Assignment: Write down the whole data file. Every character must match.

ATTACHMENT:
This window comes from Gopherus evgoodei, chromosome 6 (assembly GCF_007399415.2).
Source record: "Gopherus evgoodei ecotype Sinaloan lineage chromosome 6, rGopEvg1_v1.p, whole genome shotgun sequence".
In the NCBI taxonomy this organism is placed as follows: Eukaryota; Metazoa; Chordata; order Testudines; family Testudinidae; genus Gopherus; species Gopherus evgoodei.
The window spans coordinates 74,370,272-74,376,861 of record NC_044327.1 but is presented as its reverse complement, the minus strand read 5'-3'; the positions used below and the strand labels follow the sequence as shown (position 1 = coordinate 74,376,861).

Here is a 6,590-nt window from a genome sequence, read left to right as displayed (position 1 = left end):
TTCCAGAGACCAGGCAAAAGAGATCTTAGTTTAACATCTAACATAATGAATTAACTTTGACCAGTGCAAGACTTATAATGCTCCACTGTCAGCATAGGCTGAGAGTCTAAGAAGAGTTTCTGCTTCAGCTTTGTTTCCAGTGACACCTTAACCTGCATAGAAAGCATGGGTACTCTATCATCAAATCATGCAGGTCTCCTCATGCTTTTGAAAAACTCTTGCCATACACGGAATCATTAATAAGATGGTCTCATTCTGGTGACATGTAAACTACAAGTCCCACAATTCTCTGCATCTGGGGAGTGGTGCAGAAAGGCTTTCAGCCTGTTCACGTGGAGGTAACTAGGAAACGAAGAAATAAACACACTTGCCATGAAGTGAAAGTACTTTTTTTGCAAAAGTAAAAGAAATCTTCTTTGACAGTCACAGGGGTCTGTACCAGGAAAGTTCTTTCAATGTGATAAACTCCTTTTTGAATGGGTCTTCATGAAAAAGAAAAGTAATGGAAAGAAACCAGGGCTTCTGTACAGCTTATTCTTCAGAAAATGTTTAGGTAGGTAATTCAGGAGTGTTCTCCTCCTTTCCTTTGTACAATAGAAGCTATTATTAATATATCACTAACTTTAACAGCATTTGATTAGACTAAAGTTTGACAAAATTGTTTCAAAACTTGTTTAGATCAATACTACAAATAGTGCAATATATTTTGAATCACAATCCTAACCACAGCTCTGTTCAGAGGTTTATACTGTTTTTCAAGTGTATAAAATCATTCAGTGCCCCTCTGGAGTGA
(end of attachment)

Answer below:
This window comes from Gopherus evgoodei, chromosome 6 (assembly GCF_007399415.2).
Source record: "Gopherus evgoodei ecotype Sinaloan lineage chromosome 6, rGopEvg1_v1.p, whole genome shotgun sequence".
In the NCBI taxonomy this organism is placed as follows: Eukaryota; Metazoa; Chordata; order Testudines; family Testudinidae; genus Gopherus; species Gopherus evgoodei.
The window spans coordinates 74,370,272-74,376,861 of record NC_044327.1 but is presented as its reverse complement, the minus strand read 5'-3'; the positions used below and the strand labels follow the sequence as shown (position 1 = coordinate 74,376,861).

Here is a 6,590-nt window from a genome sequence, read left to right as displayed (position 1 = left end):
TTCCAGAGACCAGGCAAAAGAGATCTTAGTTTAACATCTAACATAATGAATTAACTTTGACCAGTGCAAGACTTATAATGCTCCACTGTCAGCATAGGCTGAGAGTCTAAGAAGAGTTTCTGCTTCAGCTTTGTTTCCAGTGACACCTTAACCTGCATAGAAAGCATGGGTACTCTATCATCAAATCATGCAGGTCTCCTCATGCTTTTGAAAAACTCTTGCCATACACGGAATCATTAATAAGATGGTCTCATTCTGGTGACATGTAAACTACAAGTCCCACAATTCTCTGCATCTGGGGAGTGGTGCAGAAAGGCTTTCAGCCTGTTCACGTGGAGGTAACTAGGAAACGAAGAAATAAACACACTTGCCATGAAGTGAAAGTACTTTTTTTGCAAAAGTAAAAGAAATCTTCTTTGACAGTCACAGGGGTCTGTACCAGGAAAGTTCTTTCAATGTGATAAACTCCTTTTTGAATGGGTCTTCATGAAAAAGAAAAGTAATGGAAAGAAACCAGGGCTTCTGTACAGCTTATTCTTCAGAAAATGTTTAGGTAGGTAATTCAGGAGTGTTCTCCTCCTTTCCTTTGTACAATAGAAGCTATTATTAATATATCACTAACTTTAACAGCATTTGATTAGACTAAAGTTTGACAAAATTGTTTCAAAACTTGTTTAGATCAATACTACAAATAGTGCAATATATTTTGAATCACAATCCTAACCACAGCTCTGTTCAGAGGTTTATACTGTTTTTCAAGTGTATAAAATCATTCAGTGCCCCTCTGGAGTGA